MONTREAL — Centre d’Histoire de Montreal offers a look at the underside and other side of the city.
CHM presents “Scandal! Vice, Crime and Morality in Montreal, 1940-1960,” a colorfully fun take on the city’s fairly recent past when risqué ran rampant; and “The Hidden Face of the Mountain,” which looks at the geographical northern and western slopes of Mount Royal Park.
First up, “Scandal!” offers a look at the seedier side of Montreal when illegal activities took center stage. On display are hundreds of photos, film clips and artifacts that may be age appropriate for mature teens, but leave the younger family members to stroll the permanent collection one floor below with mom or dad (unless, of course, you don’t mind explaining what a brothel is).
The decades between 1940 and 1960 in Montreal’s Red Light heyday got its boost from 1920s- to 1930s-era prohibition in the U.S. With no such laws banning alcohol in Canada, thirsty Americans flocked across the border where liquor freely flowed. The downtown core, and specifically Montreal’s Red Light District — the heart of which intersected at St. Catherine Street and St. Laurent Boulevard — boasted bars, brothels, gambling halls, night clubs and dance halls aplenty. A wall-sized map shows the entire area but also pinpoints the bars and betting halls of days gone by.
The space re-creates a night club complete with tables, chairs and videos of Montrealers who reminisce about the era. Throughout the exhibition, a who’s who of the more popular players of the day gets highlighted with entertainers, crime mobsters, police and politicians all getting a proper nod.
Journalist Al Palmer also gets his due. Palmer, who wrote columns about the city’s nightlife for the Montreal Herald and the Montreal Gazette, offered some practical advice in his 1950s guidebook “Montreal Confidential.” Of the El Morocco, Palmer wrote: “The El had the prettiest chorus girls, the funniest comics, the thickest steak and the strongest drinks.” An original copy of “Montreal Confidential” is on display.
CHM really had some fun designing this one. In addition to the duplicated mini night club is a seedy side street on the way to the Old Port docks, a gambling hall, a police station and even a brothel room for rent. Intermixed are fun multimedia elements including a video police lineup and some strange suggestive goings on under the covers in that brothel bedroom — you have been warned.
A number of factors played in the demise of the era including suburban sprawl, the advent of television and politicians who promised to clean up the city — and did. The exhibition concludes on a nice present-day note with a look at the city’s recently designated Quartier des Spectacles or Entertainment District along and near St. Catherine Street, which now plays home to the likes of the Place des Arts concert hall complex and the free outdoor summer fun of the Montreal Jazz Festival. The area remains a bustling hot spot of Montreal’s entertaining past and present.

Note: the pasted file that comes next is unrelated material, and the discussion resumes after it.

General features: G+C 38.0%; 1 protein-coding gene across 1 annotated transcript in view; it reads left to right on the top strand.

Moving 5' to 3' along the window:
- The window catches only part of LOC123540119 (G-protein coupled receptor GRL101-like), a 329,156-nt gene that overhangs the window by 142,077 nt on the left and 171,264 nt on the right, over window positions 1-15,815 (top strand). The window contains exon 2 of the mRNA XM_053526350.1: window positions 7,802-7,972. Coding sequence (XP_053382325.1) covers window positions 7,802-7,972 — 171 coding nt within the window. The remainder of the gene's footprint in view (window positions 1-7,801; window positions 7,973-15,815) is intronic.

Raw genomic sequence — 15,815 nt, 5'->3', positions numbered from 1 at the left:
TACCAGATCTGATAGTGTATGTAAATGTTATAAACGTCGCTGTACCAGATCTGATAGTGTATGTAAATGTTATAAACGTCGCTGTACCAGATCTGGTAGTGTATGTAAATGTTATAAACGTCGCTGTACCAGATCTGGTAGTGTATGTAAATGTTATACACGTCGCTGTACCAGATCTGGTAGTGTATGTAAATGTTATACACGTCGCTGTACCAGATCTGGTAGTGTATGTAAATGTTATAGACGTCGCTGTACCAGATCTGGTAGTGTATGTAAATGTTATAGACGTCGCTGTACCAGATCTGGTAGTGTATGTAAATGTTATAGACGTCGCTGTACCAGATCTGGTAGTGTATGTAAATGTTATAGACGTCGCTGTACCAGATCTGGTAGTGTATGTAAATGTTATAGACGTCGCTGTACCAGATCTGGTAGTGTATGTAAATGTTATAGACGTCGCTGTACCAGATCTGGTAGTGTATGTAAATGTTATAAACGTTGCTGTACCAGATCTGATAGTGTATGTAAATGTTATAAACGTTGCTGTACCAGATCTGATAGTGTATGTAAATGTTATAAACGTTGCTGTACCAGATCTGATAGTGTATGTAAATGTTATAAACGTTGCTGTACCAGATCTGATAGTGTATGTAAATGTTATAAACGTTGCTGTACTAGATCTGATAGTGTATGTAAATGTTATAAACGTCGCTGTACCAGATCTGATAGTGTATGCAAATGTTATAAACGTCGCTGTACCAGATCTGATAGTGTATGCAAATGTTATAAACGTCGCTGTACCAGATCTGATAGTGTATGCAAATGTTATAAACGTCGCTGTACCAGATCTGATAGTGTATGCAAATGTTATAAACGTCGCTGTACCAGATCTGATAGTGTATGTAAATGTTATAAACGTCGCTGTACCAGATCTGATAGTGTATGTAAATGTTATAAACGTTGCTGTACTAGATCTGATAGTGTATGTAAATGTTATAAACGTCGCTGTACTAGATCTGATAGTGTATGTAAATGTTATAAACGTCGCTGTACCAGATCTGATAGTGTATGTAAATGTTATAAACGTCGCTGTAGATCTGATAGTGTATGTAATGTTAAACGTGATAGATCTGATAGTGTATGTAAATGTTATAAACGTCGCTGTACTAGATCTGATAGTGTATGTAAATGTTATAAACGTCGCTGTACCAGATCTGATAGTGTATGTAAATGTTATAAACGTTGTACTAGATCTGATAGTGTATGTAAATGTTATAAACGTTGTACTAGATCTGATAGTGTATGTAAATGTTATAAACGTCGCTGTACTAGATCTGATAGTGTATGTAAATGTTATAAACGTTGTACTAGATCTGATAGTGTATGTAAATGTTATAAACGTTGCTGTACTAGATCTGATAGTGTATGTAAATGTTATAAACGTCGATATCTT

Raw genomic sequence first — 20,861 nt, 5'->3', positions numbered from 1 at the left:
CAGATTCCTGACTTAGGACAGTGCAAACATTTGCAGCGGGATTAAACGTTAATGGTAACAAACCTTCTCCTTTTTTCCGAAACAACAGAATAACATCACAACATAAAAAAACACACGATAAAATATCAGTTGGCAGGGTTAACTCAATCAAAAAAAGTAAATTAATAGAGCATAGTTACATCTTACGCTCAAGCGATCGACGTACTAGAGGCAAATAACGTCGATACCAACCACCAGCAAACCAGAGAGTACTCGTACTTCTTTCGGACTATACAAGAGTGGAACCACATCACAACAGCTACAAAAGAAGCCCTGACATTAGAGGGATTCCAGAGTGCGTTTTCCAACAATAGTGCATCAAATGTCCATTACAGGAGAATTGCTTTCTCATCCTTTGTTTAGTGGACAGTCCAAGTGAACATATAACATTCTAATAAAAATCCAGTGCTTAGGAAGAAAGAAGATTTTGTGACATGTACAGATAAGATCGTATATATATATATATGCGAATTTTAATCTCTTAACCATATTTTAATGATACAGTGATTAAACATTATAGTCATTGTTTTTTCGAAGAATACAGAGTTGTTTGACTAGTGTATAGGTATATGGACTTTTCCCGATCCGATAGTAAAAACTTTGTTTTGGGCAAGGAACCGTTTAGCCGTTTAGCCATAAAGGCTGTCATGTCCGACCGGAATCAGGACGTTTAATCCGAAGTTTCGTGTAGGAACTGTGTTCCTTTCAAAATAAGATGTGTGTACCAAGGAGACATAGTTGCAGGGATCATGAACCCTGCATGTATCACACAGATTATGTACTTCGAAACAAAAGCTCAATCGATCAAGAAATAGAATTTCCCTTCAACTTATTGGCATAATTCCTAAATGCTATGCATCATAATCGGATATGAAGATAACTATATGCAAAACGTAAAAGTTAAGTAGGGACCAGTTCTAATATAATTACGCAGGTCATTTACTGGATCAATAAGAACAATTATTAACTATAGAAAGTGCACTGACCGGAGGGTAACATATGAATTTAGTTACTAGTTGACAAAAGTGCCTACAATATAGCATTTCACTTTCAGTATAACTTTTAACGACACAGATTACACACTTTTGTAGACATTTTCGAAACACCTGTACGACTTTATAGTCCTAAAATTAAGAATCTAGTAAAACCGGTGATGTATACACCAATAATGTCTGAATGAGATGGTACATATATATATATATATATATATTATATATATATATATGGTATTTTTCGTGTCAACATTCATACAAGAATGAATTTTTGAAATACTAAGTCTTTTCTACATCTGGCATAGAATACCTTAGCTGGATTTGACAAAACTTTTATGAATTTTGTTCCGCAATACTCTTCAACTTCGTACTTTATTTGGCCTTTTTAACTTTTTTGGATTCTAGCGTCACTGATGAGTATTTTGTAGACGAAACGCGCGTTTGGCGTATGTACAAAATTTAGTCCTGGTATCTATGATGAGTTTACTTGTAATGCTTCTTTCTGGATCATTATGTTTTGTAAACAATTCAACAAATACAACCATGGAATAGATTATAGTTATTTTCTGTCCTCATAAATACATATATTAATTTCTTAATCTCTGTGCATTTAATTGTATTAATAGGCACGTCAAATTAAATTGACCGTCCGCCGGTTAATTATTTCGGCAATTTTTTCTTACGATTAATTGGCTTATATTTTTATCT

“Scandal!” continues through October 2015.
Also on display is “The Hidden Face of the Mountain,” an exhibition that highlights the 70th year of the presence of three acclaimed educational institutions that call the northern and western slopes of Mount Royal home: Universite de Montreal; HEC Montreal, a French business school; and Polytechnique Canada, the well-known engineering school.
The small exhibit explores a number of topical themes. “The Natural Mountain” and “The Rural Mountain” offer a pastoral approach of the indigenous flora and fauna of the area as well as its topographic beginnings.
“The Built Mountain,” “The Modified Mountain” and “The Institutional Mountain” take an architectural approach in the form of the schools that make the mountain home as well as highlighting St. Joseph’s Oratory and two major cemeteries: Mount Royal and Notre Dame des Neiges.
Perhaps the more interesting theme is “The Underground Mountain and a Collection of Curiosities.” Here we meet a who’s who of those interred at the cemeteries and some secrets below the surface that the mountain keeps including the occasional underground tunnels and passageways.
“The Other Side of the Mountain” continues through April 14.IF YOU GO CHM is at 335 Place d'Youville (Metro station Square Victoria). Admission costs $6 for adults, $5 for seniors and $4 for students. Hours are 10 a.m. to 5 p.m. Tuesday through Sunday. For more information, call (514) 872-3207 or visit www.ville.montreal.qc.ca/chm.